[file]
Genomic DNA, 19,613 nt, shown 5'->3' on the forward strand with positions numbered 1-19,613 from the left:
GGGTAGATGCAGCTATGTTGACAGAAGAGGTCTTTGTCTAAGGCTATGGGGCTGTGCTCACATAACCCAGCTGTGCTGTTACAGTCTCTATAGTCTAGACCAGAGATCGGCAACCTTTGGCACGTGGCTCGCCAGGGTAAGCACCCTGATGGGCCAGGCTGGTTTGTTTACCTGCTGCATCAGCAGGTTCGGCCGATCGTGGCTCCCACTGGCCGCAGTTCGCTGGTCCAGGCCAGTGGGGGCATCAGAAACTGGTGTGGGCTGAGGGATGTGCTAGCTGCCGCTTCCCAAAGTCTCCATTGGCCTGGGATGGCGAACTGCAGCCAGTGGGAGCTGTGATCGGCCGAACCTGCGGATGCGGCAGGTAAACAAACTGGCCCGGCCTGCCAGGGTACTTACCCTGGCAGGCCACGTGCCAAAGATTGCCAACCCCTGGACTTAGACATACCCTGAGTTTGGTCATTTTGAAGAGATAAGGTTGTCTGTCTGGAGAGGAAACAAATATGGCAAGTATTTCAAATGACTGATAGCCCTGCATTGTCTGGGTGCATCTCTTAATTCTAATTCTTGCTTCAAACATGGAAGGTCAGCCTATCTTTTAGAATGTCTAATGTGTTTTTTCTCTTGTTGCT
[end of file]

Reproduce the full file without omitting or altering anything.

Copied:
Genomic DNA, 19,613 nt, shown 5'->3' on the forward strand with positions numbered 1-19,613 from the left:
GGGTAGATGCAGCTATGTTGACAGAAGAGGTCTTTGTCTAAGGCTATGGGGCTGTGCTCACATAACCCAGCTGTGCTGTTACAGTCTCTATAGTCTAGACCAGAGATCGGCAACCTTTGGCACGTGGCTCGCCAGGGTAAGCACCCTGATGGGCCAGGCTGGTTTGTTTACCTGCTGCATCAGCAGGTTCGGCCGATCGTGGCTCCCACTGGCCGCAGTTCGCTGGTCCAGGCCAGTGGGGGCATCAGAAACTGGTGTGGGCTGAGGGATGTGCTAGCTGCCGCTTCCCAAAGTCTCCATTGGCCTGGGATGGCGAACTGCAGCCAGTGGGAGCTGTGATCGGCCGAACCTGCGGATGCGGCAGGTAAACAAACTGGCCCGGCCTGCCAGGGTACTTACCCTGGCAGGCCACGTGCCAAAGATTGCCAACCCCTGGACTTAGACATACCCTGAGTTTGGTCATTTTGAAGAGATAAGGTTGTCTGTCTGGAGAGGAAACAAATATGGCAAGTATTTCAAATGACTGATAGCCCTGCATTGTCTGGGTGCATCTCTTAATTCTAATTCTTGCTTCAAACATGGAAGGTCAGCCTATCTTTTAGAATGTCTAATGTGTTTTTTCTCTTGTTGCT